StackTV is $12.99 per month, over and above a Prime Video subscription. To get Corus’ stuff, you have to be a Prime member first. For those who aren’t, that $12.99 is more like $20.99 per month, though you do get a lot of combined content for the price. There’s also a 30-day trial to give it a try before you spend a dime on it.

It does beg the question of whether there should be ads at all when there’s a subscription involved. StackTV doesn’t offer tiers, nor any custom options to evade the ads, so it’s just a part of viewing the content available on it.

Content access

The live TV focus plays into the varying, and sometimes confusing, content availability. Thumbnails for shows may note a particular season, which indicates that it’s the only one you can stream. If no season is noted, then the entire series is likely available. That will often be the case because Prime Video picks up the slack by offering past seasons. That’s exactly how it is with shows like, Mr. Robot and NCIS, as two examples.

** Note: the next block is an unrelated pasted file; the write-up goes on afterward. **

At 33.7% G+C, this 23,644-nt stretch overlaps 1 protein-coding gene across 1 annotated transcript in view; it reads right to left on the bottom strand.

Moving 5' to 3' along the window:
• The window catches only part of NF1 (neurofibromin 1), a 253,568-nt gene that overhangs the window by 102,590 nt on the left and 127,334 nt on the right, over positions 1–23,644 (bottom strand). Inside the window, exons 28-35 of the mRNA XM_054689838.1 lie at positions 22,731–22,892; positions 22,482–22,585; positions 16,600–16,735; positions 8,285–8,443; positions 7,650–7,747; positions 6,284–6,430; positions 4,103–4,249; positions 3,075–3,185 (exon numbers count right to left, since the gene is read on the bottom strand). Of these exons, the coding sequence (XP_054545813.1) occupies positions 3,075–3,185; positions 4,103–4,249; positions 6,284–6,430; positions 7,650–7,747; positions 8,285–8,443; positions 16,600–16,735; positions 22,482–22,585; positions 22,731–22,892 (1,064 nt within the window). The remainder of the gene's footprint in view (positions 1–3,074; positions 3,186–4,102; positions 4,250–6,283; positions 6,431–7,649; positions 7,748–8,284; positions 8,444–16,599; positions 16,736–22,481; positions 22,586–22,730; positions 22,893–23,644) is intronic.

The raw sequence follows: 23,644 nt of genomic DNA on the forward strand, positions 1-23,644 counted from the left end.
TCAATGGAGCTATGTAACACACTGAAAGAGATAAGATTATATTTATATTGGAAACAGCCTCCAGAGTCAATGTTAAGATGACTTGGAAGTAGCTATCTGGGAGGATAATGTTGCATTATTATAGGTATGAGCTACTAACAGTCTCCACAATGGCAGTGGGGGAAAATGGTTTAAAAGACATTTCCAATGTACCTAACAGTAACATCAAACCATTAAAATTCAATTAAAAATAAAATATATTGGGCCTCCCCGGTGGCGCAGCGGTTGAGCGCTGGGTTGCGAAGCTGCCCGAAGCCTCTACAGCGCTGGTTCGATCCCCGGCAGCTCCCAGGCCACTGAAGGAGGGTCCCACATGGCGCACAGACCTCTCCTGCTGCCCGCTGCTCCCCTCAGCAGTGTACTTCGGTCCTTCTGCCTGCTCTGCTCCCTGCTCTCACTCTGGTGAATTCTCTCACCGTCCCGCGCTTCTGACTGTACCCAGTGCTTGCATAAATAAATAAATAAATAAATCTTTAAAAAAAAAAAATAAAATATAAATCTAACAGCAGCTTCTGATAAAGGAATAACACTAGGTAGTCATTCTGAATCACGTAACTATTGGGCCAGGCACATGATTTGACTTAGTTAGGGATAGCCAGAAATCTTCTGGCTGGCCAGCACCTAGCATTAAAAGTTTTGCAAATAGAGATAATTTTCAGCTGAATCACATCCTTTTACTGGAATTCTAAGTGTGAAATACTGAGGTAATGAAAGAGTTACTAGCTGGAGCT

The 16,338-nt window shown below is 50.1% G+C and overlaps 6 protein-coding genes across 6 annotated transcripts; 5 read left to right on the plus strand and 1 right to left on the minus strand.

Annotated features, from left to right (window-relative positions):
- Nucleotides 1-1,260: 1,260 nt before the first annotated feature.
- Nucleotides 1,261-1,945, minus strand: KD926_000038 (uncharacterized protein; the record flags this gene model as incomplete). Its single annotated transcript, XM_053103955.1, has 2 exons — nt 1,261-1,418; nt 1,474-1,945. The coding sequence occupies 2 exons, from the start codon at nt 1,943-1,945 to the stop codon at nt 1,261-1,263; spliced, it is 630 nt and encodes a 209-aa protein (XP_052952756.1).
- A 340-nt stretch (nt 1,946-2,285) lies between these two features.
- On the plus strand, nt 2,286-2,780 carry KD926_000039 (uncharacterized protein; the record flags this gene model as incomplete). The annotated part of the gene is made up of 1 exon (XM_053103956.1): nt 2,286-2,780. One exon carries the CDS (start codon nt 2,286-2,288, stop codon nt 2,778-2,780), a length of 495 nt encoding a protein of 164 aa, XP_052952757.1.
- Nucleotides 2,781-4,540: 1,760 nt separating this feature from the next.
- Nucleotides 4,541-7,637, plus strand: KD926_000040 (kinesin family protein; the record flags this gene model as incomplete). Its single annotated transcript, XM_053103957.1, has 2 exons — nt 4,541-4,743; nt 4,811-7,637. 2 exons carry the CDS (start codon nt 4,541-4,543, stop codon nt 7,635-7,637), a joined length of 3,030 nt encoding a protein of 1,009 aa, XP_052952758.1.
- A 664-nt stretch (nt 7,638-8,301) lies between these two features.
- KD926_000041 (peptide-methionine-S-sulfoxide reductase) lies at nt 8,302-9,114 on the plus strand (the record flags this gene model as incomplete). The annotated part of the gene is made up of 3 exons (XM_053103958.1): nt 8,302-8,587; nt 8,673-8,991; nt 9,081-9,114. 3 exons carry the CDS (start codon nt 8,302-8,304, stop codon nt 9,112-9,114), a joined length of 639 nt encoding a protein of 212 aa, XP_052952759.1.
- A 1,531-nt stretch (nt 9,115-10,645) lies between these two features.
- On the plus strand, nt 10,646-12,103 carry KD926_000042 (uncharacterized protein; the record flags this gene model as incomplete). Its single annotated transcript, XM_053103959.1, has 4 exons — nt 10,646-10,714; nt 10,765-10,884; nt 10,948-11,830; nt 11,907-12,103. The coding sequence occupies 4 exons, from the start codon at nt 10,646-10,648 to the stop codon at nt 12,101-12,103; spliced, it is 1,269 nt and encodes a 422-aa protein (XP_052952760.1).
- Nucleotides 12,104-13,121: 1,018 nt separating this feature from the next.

When a show’s current season ends, it stays on the platform to stream for up to 60 days before it either ends up on Prime or somewhere else entirely. When asked if there would be a notification system to keep subscribers informed on pending additions or deletions, Drew Robinson, vice-president of content distribution at Corus, said there were no ways to do that right now.

There were a few other oddities that he couldn’t explain, like in one case where Batman: The Animated Series was available through Teletoon, yet all the episodes were marked as “unavailable.” There were similar cases with other cartoons and shows as well, and it’s not clear why.